3.0 out of 5 stars YOU CAN NEVER COME HOME Aug. 18 2006
By B. Merritt - Published on Amazon.com
Format:DVD
Combining two renaissance men like Sam Shepard (THE RIGHT STUFF, 1983) and Wim Wenders (director of PARIS, TEXAS which also starred Shepard) could seem like a golden film opportunity. I'd heard quite a bit of buzz about DON'T COME KNOCKING before its release and was pretty excited to finally sit down and watch it.

The story is about Howard Spence (Shepard), a cowboy movie star who's approaching the downside of his aging career. At 60, Howard still lives the life of a starling; he drinks, drugs and sexes himself into oblivion nightly. But (for unknown reasons) he has a bad night on the set of a lame film and decides to flee the production in hopes of finding what lay for him beyond the camera. His history is as scattered as his drug-induced years of debauchery and Howard quickly discovers that he has children in the world. Two children. He visits his mother (Eva Marie Sant, NORTH BY NORTHWEST) in Elko, Nevada and she tells him of a woman who'd called years before claiming to be the mother of his son. At first Howard doesn't believe it, but recollections filter in and he goes in search of his kids. But he also has to evade a bounty hunter named Sutter (Tim Roth, PULP FICTION) who was hired by the film studio to get Howard back to the movie he'd abandoned.

Both of Howard's kids' are now adults living lives of their own. We're first introduced to Sky (Sarah Polley, DAWN OF THE DEAD, 2004) who just cremated her mother. She's a withdrawn and quiet woman who easily picks up on who her father is when she sees him lurking around Butte, Montana. The second adult kid is Earl (Gabriel Mann, THE BOURNE IDENTITY), a modern blues singer with a chip the size of a boulder resting on him. His mother, Doreen (Jessica Lange, ROB ROY), tries to ease the news of his father's arrival but is too late. Twenty years of fatherlessness flares, and Howard and he nearly come to blows.

As Howard tries to understand life (his own) he constantly gets knocked around. Those who carry his bloodline want nothing to do with him, indicating to Howard that he should simply return to the film set. When the bounty hunter catches up with him, it's little surprise that Howard puts up no resistance.

An alternate title for the film might've been "You Can Never Come Home" because that is its basic message. Although we're not privy to Howard's thoughts, we can assume that since he's coming to the end of his acting career and his life, he's looking for something meaningful to justify his existence. Of course, children are the ultimate justification, but when they reject you, what's left?

The color schemes and filming are visually stunning, but certain scene-to-scene edits were herky-jerky and some embittered relationships felt forced (most notably that of Howard and his son, Earl). Jessica Lange was flawless, though. She's such a fantastic actress. Sam Shepard did an "okay" job with an interesting script but I felt little (if any) emotional weight from his character.

A big problem with the film was that, on one definitive level, it's a Hollywood flick about Hollywood people. The self-importance of actors and actresses has never appealed to me and this might bother quite a few viewers. But tying it in with those of a shattered family dynamic made the movie easier to swallow.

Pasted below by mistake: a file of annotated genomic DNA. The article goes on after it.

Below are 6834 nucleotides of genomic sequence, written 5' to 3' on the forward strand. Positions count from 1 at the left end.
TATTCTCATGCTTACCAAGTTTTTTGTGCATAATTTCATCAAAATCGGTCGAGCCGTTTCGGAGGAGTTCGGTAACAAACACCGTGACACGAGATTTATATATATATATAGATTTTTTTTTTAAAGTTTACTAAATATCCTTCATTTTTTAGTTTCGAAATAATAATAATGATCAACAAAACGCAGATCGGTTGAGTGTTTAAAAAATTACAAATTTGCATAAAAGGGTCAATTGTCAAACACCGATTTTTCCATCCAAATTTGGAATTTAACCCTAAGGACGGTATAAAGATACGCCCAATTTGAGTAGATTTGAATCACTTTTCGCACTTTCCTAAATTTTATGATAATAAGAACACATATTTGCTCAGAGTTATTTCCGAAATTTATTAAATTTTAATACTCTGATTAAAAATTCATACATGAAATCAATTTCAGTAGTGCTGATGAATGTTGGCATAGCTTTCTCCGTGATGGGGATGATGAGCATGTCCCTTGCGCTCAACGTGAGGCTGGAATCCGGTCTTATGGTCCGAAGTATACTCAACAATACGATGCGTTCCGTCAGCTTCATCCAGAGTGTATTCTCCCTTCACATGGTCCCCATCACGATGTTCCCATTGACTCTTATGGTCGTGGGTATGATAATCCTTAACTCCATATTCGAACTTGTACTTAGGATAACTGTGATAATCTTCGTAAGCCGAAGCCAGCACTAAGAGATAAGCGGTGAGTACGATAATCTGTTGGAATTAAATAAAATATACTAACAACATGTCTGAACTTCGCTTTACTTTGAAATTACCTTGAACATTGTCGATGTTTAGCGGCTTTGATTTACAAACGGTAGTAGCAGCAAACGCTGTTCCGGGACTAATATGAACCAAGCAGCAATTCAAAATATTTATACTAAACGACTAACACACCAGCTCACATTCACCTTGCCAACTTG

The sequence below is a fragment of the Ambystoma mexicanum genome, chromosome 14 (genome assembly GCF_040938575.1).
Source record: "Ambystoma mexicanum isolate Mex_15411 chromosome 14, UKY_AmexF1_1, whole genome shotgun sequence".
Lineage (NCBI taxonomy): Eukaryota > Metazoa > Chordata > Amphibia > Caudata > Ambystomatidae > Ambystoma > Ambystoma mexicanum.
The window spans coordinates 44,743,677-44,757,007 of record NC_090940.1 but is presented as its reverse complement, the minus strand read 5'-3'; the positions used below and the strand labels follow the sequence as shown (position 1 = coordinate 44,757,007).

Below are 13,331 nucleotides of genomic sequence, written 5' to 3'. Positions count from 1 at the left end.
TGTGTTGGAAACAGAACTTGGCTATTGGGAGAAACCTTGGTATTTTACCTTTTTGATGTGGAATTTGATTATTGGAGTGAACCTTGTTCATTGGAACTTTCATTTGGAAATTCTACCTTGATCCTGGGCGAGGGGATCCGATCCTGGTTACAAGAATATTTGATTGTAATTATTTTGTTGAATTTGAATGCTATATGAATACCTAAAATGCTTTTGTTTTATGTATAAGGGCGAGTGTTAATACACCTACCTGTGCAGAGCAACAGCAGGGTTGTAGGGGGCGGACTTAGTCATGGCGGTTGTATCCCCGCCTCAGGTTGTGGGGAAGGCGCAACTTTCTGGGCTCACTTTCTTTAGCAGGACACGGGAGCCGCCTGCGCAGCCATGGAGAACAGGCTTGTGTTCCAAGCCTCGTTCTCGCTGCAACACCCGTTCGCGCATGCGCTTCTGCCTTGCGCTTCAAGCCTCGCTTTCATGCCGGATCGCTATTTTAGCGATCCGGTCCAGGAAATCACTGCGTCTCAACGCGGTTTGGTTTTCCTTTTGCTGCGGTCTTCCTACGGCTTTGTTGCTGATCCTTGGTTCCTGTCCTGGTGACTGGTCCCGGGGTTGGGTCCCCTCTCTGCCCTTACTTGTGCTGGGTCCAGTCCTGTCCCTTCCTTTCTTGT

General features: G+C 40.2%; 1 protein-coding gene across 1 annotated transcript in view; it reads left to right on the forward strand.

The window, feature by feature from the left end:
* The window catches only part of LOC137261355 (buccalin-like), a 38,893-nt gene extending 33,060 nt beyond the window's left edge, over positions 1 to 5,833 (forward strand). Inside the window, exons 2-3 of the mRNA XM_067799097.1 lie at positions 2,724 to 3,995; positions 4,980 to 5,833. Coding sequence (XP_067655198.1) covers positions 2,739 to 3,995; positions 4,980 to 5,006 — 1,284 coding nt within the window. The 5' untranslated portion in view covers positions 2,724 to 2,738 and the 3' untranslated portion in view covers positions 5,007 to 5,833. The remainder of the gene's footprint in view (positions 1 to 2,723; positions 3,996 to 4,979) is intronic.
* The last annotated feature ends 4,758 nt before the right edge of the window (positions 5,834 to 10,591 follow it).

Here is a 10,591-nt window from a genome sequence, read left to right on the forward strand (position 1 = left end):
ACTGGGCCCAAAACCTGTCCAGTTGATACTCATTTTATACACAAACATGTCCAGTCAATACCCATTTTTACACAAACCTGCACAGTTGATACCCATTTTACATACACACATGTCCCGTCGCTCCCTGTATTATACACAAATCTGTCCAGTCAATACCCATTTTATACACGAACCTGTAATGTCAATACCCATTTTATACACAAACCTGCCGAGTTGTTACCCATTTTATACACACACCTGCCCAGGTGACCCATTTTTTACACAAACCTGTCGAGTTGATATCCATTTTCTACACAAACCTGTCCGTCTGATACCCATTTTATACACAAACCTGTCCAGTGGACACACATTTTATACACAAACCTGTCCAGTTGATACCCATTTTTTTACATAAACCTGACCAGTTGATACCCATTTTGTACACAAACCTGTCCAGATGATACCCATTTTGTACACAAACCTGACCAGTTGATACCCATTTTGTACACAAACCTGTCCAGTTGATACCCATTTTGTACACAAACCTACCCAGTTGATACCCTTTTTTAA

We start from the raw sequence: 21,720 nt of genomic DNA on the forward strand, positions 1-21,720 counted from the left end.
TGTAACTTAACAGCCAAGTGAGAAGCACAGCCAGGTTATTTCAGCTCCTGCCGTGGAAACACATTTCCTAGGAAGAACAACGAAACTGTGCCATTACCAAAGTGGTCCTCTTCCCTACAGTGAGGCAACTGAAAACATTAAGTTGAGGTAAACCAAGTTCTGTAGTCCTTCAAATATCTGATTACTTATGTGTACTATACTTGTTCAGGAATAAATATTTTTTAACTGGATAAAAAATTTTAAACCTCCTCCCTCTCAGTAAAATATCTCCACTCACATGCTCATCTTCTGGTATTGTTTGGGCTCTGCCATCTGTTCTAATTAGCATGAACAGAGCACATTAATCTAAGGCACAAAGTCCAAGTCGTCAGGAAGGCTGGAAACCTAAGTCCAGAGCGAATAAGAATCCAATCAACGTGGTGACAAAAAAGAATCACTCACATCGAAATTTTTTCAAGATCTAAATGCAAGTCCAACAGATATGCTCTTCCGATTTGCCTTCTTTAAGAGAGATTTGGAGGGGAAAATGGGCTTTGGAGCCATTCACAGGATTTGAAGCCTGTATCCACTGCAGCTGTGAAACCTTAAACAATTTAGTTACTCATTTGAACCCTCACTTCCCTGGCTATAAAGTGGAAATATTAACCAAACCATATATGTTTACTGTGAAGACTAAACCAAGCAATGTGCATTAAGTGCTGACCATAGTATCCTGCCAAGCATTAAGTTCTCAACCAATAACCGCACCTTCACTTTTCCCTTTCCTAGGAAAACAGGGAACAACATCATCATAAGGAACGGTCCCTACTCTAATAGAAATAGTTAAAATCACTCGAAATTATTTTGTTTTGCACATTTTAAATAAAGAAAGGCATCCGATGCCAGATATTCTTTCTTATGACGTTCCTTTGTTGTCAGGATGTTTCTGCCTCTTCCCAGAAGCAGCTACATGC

Still, this is an interesting indie film that surpasses some of the trite junk currently gracing the silver screen.
9 of 10 people found the following review helpful
4.0 out of 5 stars Keep On "Knocking" Dec 30 2006
By Alex Udvary - Published on Amazon.com
Format:DVD
"Don't Come Knocking" was something of an unexpected treat for me. I remember when the film opened in Chicago, and the awful reviews it got and the lack of public support, but I wanted to see it anyway. And before you knew it, it was out of theatres.

It's been a strage year for movies. I've found many times I'm on the outside of public opinion. I actually liked "All the King's Men" and I even liked "The Black Dahlia". I'm just not influenced by public opinion. I like what I like and the masses aren't going to change my mind.

"Don't Come Knocking" is the kind of film I love to watch. It's a self-discovery road picture. Going back to Ingmar Bergman's "Wild Strawberries", "The Browning Version" and even the more recent "About Schmidt" these kinds of films appeal to me.

The reason is because I find the topic universal. We all have regrets in our lives. We all wish at times that we can go back in time and rectify past situations. Now with some wisdom on our side perhaps we would respond to problems differently.

In "Don't Come Knocking" Howard Spence (Sam Shepard) is going through such a moment in his life. He was once a famous actor in westerns who is now a washed up has-been who gets by on memories of the past.

While on the set of his lastest film, a truly corny cliche western film, where characters kiss and then ride off into the sunset (!), Howard decides to pick up and leave. He sneaks off the set and makes his way back home.

Howard decides to go visit his mother (Eva Marie Saint) whom he hasn't seen for thirty years. It is there he learns he has a child. From who he doesn't know. How old the child is, he also doesn't know. His mother just casually blurted it out.

So from one family reunion to another Howard sets out to find the family he never knew about.

It turns out the woman was Doreen (Jessica Lange) and they had a son, Earl (Gabriel Mann). But there's also a stranger (Sarah Polley) who has come to town to find a resting place for her mother's ashes.

The film was directed by Wim Wenders and written by Sam Shepard. The two worked together on "Paris, Texas" and many see this film as a sequel. Because of that, most critics damned the movie because it wasn't "Paris, Texas".